Nonfiction > Henry Craik, ed. > English Prose > Vol. I. Fourteenth to Sixteenth Century
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Henry Craik, ed.  English Prose.  1916.
Vol. I. Fourteenth to Sixteenth Century
 
A Lesson in Tactics
By Thomas Wilson (c. 1526–1581)
 
From the Arte of Rhetorike

NOT only it is necessary to know what manner of cause we have taken in hand, when we first enter upon any matter, but also it is wisdom to consider the time, the place, the man for whom we speak, the man against whom we speak, the matter whereof we speak, and the judges before whom we speak, the reasons that best serve to further our cause, and those reasons also that may seem somewhat to hinder our cause; and in no wise to use any such at all, or else warily to mitigate by protestation the evil that is in them, and always to use whatsoever can be said, to win the chief hearers’ good wills, and to persuade them to our purpose. If the cause go by favour, and that reason cannot so much avail, as good will shall be able to do: or else if moving affections can do more good, than bringing in of good reasons, it is meet always to use that way, whereby we may by good help get the over hand. [So] That if mine adversary’s reasons, by me being confuted, serve better to help forward my cause, than mine own reasons confirmed, can be able to do good: I should wholly bestow my time, and travail to weaken and make slender, all that ever he bringeth with him. But if I can with more ease prove mine own sayings, either with witnesses, or with words, than be able to confute his with reason, I must labour to withdraw men’s minds from mine adversary’s foundation, and require them wholly to hearken unto that which I have to say, being of itself so just and so reasonable, that none can rightly speak against it, and shew them that great pity it were, for lack of the only hearing, that a true matter should want true dealing. Over and besides all these, there remain two lessons, the which wise men have always observed, and therefore ought of all men assuredly to be learned. The one is, that if any matter be laid against us, which by reason can hardly be avoided, or the which is so open, that none almost can deny; it were wisdom in confuting all the other reasons, to pass over this one, as though we saw it not, and therefore speak never a word of it. Or else if necessity shall force a man to say somewhat, he may make an outward brag, as though there were no matter in it, ever so speaking of it, as though he would stand to the trial, making men to believe he would fight in the cause, when better it were (if necessity so required) to run clean away. And therein though a man do fly and give place, evermore the gladder the less raving there is, or stirring in this matter: yet he flieth wisely and for this end, that being fenced otherwise and strongly appointed, he may take his adversary at the best advantage, or at the least weary him with much lingering, and make him with oft such flying, to forsake his chief defence.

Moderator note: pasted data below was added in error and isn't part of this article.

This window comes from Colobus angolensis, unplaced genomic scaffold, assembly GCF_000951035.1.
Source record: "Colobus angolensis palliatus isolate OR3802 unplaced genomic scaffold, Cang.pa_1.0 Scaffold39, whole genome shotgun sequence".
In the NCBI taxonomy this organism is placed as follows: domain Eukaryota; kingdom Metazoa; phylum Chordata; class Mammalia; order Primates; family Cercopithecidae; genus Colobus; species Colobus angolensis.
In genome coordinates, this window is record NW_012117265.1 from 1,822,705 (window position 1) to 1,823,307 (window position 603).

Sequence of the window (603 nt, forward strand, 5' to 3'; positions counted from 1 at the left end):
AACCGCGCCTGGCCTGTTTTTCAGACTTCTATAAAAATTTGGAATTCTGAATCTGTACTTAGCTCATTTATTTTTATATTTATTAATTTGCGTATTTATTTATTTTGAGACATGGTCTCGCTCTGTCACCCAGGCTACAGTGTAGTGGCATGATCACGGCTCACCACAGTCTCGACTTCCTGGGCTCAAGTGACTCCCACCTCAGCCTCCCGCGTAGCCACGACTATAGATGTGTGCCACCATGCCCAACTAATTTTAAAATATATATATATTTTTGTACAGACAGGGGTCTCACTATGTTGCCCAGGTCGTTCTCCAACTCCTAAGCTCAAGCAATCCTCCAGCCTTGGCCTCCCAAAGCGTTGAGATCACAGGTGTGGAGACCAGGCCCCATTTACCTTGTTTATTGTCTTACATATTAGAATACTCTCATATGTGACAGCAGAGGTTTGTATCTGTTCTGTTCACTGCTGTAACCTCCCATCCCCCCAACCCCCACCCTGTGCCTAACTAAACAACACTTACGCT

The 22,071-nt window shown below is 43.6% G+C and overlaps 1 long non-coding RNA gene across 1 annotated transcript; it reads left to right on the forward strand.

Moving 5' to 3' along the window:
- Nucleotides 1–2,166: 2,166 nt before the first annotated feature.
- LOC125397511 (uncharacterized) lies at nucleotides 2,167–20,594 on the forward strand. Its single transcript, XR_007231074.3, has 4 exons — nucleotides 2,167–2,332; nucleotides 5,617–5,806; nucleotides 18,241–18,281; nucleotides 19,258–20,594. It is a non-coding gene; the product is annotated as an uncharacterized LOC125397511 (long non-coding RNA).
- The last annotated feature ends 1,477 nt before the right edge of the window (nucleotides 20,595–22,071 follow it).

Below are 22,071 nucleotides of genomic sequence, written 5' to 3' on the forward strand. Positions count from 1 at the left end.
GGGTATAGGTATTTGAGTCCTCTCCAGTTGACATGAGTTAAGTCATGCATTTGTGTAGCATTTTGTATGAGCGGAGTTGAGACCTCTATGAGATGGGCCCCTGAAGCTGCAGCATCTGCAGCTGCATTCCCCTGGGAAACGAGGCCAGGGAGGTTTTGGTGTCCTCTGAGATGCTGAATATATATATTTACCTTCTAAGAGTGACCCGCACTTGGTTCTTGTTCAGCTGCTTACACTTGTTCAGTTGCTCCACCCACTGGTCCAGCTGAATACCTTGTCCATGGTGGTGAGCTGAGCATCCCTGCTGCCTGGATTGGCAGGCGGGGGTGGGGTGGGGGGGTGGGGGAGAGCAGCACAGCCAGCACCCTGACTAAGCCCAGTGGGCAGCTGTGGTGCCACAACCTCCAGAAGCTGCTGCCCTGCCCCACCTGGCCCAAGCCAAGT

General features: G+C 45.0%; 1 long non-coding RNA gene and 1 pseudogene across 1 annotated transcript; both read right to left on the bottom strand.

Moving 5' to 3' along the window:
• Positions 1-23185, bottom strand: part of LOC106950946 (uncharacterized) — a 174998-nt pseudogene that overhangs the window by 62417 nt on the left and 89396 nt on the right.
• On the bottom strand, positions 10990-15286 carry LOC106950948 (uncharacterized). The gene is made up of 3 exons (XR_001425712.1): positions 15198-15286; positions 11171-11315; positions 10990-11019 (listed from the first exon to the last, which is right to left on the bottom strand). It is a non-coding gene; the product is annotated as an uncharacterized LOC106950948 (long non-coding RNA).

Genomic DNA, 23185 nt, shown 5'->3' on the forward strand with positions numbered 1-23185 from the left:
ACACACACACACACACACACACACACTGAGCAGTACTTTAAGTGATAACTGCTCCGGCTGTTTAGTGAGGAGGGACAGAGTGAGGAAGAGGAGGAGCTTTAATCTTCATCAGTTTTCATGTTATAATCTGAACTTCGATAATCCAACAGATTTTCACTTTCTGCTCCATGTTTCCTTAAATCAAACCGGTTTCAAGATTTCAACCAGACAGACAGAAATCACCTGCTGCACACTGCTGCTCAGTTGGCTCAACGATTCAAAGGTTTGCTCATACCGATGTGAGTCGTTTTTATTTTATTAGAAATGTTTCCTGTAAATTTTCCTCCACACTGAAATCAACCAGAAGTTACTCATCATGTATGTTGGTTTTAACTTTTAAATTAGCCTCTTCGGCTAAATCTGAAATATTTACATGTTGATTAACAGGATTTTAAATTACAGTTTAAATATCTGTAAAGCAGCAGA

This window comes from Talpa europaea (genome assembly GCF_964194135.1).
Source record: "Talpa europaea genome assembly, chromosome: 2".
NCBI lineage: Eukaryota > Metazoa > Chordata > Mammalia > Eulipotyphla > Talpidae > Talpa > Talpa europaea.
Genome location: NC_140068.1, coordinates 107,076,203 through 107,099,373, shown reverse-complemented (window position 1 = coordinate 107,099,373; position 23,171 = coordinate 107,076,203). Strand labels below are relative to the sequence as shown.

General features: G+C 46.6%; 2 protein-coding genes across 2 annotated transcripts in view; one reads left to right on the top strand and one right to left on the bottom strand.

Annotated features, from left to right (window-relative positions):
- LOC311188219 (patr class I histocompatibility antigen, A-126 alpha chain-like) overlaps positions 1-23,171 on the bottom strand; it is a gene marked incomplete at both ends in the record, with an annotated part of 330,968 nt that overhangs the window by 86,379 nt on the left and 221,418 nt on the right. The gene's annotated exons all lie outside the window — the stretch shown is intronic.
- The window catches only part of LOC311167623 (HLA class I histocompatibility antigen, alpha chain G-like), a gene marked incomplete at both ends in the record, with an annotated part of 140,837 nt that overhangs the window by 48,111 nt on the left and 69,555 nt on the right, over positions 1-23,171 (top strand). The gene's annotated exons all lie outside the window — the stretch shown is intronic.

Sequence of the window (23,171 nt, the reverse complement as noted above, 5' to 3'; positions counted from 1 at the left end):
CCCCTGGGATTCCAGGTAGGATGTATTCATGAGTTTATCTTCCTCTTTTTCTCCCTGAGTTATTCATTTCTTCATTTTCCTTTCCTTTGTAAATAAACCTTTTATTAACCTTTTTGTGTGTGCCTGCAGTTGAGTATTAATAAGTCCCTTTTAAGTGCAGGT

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  The other lesson is, that whereas we purpose always to have the victory, we should so speak that we may labour, rather not to hinder or hurt our cause, than to seek means to further it, and yet I speak not this, but that both these are right necessary, and every one that will do good, must take pains in them both, but yet notwithstanding, it is a fouler fault a great deal for an orator, to be found hurting his own cause, than it should turn to his rebuke, if he had not furthered his whole entent. Therefore not only is it wisdom, to speak so much as is needful, but also it is good reason to leave unspoken so much as is needless.  2
 
 
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